At the late age of 40, Amber’s mother discovered she was finally pregnant. Amber was the “miracle child” of a couple who were planning to adopt a child. It was thought that as a result of Amber’s mother being a Holocaust survivor who endured Auschwitz and the Death March that her ability to conceive was damaged.
As the “late in life” child of both a Holocaust survivor and a forced labor camp survivor (her father) from Hungary, Amber’s childhood was unusual for growing up in the suburbs of San Francisco. Hearing screaming at night from her mother’s nightmares was the norm. Fear was a regular part of her life. As a consequence of this childhood, Amber grew up with the overwhelming need to speak out against social injustice.
In kindergarten, Amber made her first ceramic piece. It was a blue ashtray with her palm-print in it. From the moment she saw that a malleable piece of dirt could be turned into a rock hard waterproof item, she was hooked on clay. Much later in her career (second grade) when she won the local poster contest, she knew she was destined to be an artist.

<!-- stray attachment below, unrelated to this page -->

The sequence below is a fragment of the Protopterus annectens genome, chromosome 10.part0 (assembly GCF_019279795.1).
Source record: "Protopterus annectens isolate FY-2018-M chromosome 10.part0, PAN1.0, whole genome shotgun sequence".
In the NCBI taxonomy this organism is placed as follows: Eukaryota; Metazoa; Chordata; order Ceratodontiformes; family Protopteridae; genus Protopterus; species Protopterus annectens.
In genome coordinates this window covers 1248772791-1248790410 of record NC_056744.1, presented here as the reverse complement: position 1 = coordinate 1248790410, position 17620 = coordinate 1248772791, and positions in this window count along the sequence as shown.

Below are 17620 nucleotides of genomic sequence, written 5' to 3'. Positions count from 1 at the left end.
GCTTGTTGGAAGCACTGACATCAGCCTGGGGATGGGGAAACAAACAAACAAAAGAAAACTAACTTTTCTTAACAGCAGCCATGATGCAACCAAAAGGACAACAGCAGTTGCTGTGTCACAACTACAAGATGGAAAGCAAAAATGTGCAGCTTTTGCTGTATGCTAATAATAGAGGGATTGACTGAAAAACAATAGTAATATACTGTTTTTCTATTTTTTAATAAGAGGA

Many years later Amber received her Bachelor of Fine Arts degree at the University of Southern California, and then continued her education with a Masters Degree in Art Education at San Francisco State University. At that time she also received her California teaching credential and went on to teach ceramics in the public school system.
When Amber moved to Hawaii with her husband 16 years ago, she left teaching so she could focus on her own art in earnest with the goal of being the professional artist that she had envisioned since second grade.
Her art speaks of her feelings about war, racism, sexism and other forms of social injustice. Using her natural artistic gift, Amber hopes to be able to change the world “at least a little bit” through her sculptures.
45 years after making that fateful ashtray Amber is represented by top galleries in the field of ceramics and her work is exhibited and collected internationally.